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Author Topic: Hello from Italy! Can you help me find the best forum for my question?  (Read 344 times)
sophia
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« on: January 29, 2014, 01:16:13 PM »

Hi,

I live in Italy and I came to this forum because I need the advice of expert beekeepers!

My nephew has chosen to have his wedding in June on my terrace in Italy and I am very happy about it but I am worried that my neighbor has bees and the bees might want to join us!

We are not serving food or drinks at the ceremony but I am worried that if people wear perfume or hats with flowers that the bees will be interested.  I think my new niece will want to have flowers at her wedding. There will be children at the wedding and I think if bees come the children will get hysterical (maybe some guests too).

Am I worrying too much?  I hope so! The wedding will be in the late afternoon. When we eat dinner on our terrace in summer a few bees come, especially if we serve meat or ice cream.  Will they come if there is perfume?

Is there anything I can do to discourage bees from coming? I don't want to poison my neighbors' bees or the guests but are there things I could hang -- like a treated cloth -- that  discourage bees?  Are there certain types of flowers we should avoid using as decorations?

Hope you don't mind this crazy sounding post and if it belongs someplace else then I will post it there. Grazie!
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asprince
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« Reply #1 on: January 29, 2014, 01:20:38 PM »

How many hives does your neighbor have and how close are they?


Steve
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sophia
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« Reply #2 on: January 29, 2014, 01:36:00 PM »

Thank you Steve for responding.

I live on the side of a steep hill where all the houses and farms are terraces.  My neighbor's six or seven boxes are below where we plan to have the ceremony.  If I were to jump from my terrace to where his boxes it would be like jumping from the roof of a house to the ground.  The boxes are about 50 away from the spot where we would be seating guests, but like I said, they are the next level down.

I should add that I don't know that the boxes are very active.  My neighbor has a small farm for growing his own food and making his own wine.  He has vegetable patches and fruit trees.  I have never seen him working on the boxes or wearing a bee suit.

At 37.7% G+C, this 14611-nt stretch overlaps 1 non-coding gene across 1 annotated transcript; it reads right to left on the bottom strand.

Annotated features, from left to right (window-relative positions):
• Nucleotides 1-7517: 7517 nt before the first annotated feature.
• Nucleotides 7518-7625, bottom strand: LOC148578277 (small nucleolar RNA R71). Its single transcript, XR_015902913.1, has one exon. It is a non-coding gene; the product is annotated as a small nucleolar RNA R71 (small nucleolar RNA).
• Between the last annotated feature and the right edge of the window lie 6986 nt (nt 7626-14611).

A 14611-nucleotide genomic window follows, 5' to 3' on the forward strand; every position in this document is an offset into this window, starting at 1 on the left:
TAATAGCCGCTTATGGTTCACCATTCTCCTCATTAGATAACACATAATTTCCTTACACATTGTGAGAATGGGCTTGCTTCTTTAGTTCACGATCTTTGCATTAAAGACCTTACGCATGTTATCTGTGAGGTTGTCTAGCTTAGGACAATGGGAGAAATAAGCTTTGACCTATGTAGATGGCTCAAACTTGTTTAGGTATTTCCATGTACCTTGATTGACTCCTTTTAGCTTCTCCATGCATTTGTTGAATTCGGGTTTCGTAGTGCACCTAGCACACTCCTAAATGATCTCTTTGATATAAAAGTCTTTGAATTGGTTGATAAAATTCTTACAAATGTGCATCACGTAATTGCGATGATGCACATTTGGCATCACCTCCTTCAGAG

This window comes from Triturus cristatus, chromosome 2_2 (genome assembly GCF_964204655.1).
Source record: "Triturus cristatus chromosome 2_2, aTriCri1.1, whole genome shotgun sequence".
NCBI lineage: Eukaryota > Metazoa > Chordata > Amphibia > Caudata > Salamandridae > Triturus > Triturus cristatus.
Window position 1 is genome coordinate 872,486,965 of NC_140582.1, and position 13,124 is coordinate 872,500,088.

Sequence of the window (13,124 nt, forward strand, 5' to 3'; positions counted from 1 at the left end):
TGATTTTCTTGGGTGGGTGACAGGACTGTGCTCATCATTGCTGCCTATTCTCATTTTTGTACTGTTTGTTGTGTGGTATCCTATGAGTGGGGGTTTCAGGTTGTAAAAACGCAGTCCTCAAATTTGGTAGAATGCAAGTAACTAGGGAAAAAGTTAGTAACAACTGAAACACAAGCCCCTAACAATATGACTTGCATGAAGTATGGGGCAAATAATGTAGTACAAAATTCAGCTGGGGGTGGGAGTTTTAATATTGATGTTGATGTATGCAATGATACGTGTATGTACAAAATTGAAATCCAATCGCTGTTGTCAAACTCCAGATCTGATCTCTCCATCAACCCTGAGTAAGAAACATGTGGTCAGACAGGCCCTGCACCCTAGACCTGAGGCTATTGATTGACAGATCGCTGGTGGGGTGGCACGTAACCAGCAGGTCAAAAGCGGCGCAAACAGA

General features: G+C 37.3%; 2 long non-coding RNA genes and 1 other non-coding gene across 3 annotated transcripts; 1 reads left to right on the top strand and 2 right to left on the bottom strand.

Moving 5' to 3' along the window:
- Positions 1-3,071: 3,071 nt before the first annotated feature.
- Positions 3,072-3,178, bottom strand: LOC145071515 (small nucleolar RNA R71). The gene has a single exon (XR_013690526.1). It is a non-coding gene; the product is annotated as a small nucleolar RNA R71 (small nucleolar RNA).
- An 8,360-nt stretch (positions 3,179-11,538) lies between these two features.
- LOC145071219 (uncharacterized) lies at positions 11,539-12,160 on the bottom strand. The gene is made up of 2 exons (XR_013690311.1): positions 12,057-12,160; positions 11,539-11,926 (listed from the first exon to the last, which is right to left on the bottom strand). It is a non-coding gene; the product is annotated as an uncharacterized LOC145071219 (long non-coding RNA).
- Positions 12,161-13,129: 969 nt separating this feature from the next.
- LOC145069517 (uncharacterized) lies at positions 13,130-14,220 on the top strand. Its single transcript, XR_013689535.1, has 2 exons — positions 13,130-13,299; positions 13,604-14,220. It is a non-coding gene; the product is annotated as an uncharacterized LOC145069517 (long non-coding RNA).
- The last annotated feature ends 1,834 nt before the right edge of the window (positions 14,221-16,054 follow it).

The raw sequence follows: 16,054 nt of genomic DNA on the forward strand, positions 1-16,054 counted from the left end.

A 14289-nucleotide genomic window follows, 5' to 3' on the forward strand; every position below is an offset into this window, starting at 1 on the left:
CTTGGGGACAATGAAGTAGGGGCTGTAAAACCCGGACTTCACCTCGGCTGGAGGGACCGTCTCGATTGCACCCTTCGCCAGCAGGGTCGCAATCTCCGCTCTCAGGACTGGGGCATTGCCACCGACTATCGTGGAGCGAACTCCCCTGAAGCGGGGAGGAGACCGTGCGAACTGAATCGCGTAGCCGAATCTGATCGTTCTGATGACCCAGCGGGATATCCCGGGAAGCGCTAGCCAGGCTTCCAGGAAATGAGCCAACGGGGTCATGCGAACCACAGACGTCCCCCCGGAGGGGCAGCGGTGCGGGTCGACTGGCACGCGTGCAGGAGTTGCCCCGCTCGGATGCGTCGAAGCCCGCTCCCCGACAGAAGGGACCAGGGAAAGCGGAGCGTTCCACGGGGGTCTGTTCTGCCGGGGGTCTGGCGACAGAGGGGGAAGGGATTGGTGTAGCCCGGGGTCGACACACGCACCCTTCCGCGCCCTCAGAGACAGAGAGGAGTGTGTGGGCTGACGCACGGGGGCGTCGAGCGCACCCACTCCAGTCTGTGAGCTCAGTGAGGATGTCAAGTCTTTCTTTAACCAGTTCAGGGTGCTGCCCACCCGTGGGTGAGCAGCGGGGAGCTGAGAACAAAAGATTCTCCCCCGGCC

When bees come to join us at dinner I am not exactly sure where they come from.  When it is dark they disappear.  They are not aggressive. But once my husband got stung on the hand (I think it was because he was talking to friends and gesturing) and another time at a nearby house, a woman at a cocktail party got stung.

So any advice anybody can offer about how to keep bees away during a 30 minute wedding ceremony would be helpful!  I don't want anybody stung and I don't want the ceremony interrupted with people shrieking and running because bees are arriving!
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Joe D
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« Reply #3 on: January 29, 2014, 05:27:40 PM »

Talk to your neighbor about the wedding and see what he has to say.  He would know his bees, the best.  Good luck to you and the wedding.
You can run it back by the forum, tell us what he has to say, but I would talk to him first.



Joe
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asprince
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« Reply #4 on: January 29, 2014, 05:37:41 PM »

It may have not been honey bees that have visited you and stung your husband.  Talk to you neighbor, he may be willing to screen the opening for a day keeping them inside the hive.


Good Luck,

Steve 
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Politics is supposed to be the second oldest profession. I have come to realize that it bears a very close resembalance to the first. - Ronald Reagan
sophia
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« Reply #5 on: January 29, 2014, 05:41:44 PM »

I will talk to my neighbor but when I told my husband this evening over dinner that I had posted on this forum, he said to me that he believed the bees that we see at our dinner table in the summer time are yellow jackets or maybe even a type of wasp, not honey bees.  He may be right, because I have seen some of them retreat into the crevices between the stones in the walls.

Sorry to ask such unschooled questions but I know nothing about insect behavior. Is there no way of predicting whether bees or yellow jackets in general would be attracted to cologne or flower-print clothing in the late afternoon?

Also, are there any products or plants that people use to keep bees out of an area where they don't want them?  I know bees are attracted by certain flowers (and I certainly wouldn't want my niece-to-be to have them in her bouquet if I knew what they were).  Is it possible to create a decoy for the bees that would steer them to another area or might I just end up attracting more bees to the vicinity?

Are there any flowers or smells or anything that bees particularly don't like?
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edward
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FEED ME HONEY or I`ll smash your screen !


« Reply #6 on: January 29, 2014, 06:04:58 PM »

A hive of bees usually work one source of nectar at a time.

So under the few hours that the wedding is in the garden the bees will bee busy working other all ready established flowers and sources of nectar.

Bees are vegetarians and are non aggressive away from their hives.